Six years after the implementation of nationally consistent safety and quality standards for every hospital and day procedure service in Australia, infections and antibiotic prescriptions have decreased and there have been improvements to in-hospital cardiac arrest.
The second edition of the National Safety and Quality Health Service (NSQHS) Standards developed by the Australian Commission on Safety and Quality in Health Care was unveiled this week, bringing a new focus to high-risk groups.
In this piece for Croakey, Commission Chair Professor Villis Marshall explains what’s new in the second edition.
Villis Marshall writes:
First released in 2011, the National Safety and Quality Health Service (NSQHS) Standards were the first nationally consistent safety and quality framework for acute health care in Australia. Key improvements associated with implementation of the NSQHS Standards (first edition) include:
- A decrease in the rates of healthcare-associated infections;
- Better documentation of adverse drug reactions and medication histories;
- A decrease in rates of intensive care admissions after cardiac arrest and the rates of in-hospital cardiac arrest; and
- A reduction in antibiotics prescribed due to improvements in antibiotic stewardship
The NSQHS Standards have also driven improved governance in health service organisations by helping to expand the roles of governments, executives, boards, clinicians and consumers.
Assessment to the NSQHS Standards (2nd ed) begins in Jan 2019. Find out more about what’s in the updated edition and remember you can contact the advice line if you have any questions. https://t.co/snTbe9ZoFL #NSQHSStandards pic.twitter.com/6c1eYZ36eG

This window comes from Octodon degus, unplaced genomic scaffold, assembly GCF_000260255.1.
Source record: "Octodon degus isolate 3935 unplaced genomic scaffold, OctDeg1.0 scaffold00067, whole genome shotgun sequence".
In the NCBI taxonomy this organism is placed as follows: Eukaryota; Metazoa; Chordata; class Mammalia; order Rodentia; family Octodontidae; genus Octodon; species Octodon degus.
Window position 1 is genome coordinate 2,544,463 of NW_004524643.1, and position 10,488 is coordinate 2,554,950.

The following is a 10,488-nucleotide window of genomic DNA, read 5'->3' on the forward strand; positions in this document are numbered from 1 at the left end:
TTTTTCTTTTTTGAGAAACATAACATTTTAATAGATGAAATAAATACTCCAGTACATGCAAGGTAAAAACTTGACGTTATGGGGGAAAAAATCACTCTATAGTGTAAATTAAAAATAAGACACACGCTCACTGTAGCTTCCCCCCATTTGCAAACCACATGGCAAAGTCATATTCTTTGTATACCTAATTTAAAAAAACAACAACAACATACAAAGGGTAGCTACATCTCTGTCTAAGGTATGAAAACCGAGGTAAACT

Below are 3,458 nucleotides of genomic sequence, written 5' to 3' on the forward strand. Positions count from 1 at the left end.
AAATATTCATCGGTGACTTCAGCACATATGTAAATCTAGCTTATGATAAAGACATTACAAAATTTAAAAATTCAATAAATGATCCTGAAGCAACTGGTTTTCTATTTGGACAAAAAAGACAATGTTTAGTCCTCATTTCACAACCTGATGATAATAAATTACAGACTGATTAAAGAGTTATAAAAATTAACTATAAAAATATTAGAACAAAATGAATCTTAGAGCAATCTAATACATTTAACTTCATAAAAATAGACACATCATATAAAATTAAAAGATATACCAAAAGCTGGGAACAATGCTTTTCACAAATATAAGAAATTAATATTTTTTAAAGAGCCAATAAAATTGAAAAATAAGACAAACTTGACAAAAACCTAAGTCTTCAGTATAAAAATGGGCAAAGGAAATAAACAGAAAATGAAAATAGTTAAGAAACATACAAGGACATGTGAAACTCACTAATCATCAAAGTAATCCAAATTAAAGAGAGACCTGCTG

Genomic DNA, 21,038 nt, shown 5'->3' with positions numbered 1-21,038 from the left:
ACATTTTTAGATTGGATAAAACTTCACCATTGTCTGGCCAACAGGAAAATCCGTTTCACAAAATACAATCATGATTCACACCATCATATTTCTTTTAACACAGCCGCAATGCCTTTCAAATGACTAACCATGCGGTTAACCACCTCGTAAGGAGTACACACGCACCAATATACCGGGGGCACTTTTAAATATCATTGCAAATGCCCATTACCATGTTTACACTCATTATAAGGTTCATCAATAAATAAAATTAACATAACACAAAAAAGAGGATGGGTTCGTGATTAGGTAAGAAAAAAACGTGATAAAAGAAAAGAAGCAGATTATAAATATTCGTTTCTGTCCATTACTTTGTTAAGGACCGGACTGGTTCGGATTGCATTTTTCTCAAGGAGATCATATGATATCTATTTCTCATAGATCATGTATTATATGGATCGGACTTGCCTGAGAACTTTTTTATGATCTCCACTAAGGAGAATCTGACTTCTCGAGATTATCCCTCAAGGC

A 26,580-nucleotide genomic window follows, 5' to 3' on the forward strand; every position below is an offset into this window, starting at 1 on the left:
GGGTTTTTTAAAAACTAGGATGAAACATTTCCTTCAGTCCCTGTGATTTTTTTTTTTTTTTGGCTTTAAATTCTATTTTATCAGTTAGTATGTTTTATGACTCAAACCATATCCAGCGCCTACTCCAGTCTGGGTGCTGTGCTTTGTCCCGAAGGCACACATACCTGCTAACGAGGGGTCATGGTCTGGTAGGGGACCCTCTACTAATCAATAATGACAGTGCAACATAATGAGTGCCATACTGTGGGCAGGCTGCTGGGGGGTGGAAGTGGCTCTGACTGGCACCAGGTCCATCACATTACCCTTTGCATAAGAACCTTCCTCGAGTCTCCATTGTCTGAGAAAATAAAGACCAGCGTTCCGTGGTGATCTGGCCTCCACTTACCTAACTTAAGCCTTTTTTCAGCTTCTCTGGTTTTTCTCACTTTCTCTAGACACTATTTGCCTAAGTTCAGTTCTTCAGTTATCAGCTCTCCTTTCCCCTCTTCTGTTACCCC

— ACSQHC (@ACSQHC) November 28, 2017
For those who are not familiar with the NSQHS Standards, they were developed by the Australian Commission on Safety and Quality in Health Care in collaboration with the Australian Government, states and territories, clinical experts, patients and carers.
The primary aims of the NSQHS Standards are to protect the public from harm and to improve the quality of health service provision. They ensure that relevant safety and quality systems are in place to ensure expected standards are met.
A focus on high-risk groups
Six years on from the implementation of the NSQHS Standards in all Australian hospitals and day procedure centres, the second edition of the NSQHS Standards has been approved by the COAG Health Council.
The second edition will extend and build on the benefits of the first edition, in part by placing an additional focus on patients in various high-risk groups, including those with mental health conditions and cognitive impairment, as well as Aboriginal and Torres Strait Islander peoples. Assessments to the second edition will start from January 2019.
The second edition was compiled following extensive consultation with, and invaluable feedback from, the health and hospital sector, as well as the Australian Government, state and territory governments, consumers and the private health sector.
It differs from the first edition in many respects: it is shorter and more succinct, more integrated and less siloed, and most importantly puts the patient right at the centre.
The second edition comprises eight individual standards rather than 10, and includes a number of new high-risk clinical areas not previously covered. These include mental health, cognitive impairment, Aboriginal and Torres Strait Islander health, end-of-life care, and health literacy.
The #NSQHSStandards (2nd ed) address gaps from the first edition, including mental health & cognitive impairment, health literacy, end-of-life care and Aboriginal and Torres Strait Islander health. Find out more https://t.co/snTbe9ZoFL pic.twitter.com/RTMN30ft85
— ACSQHC (@ACSQHC) November 27, 2017
Putting the patient at the centre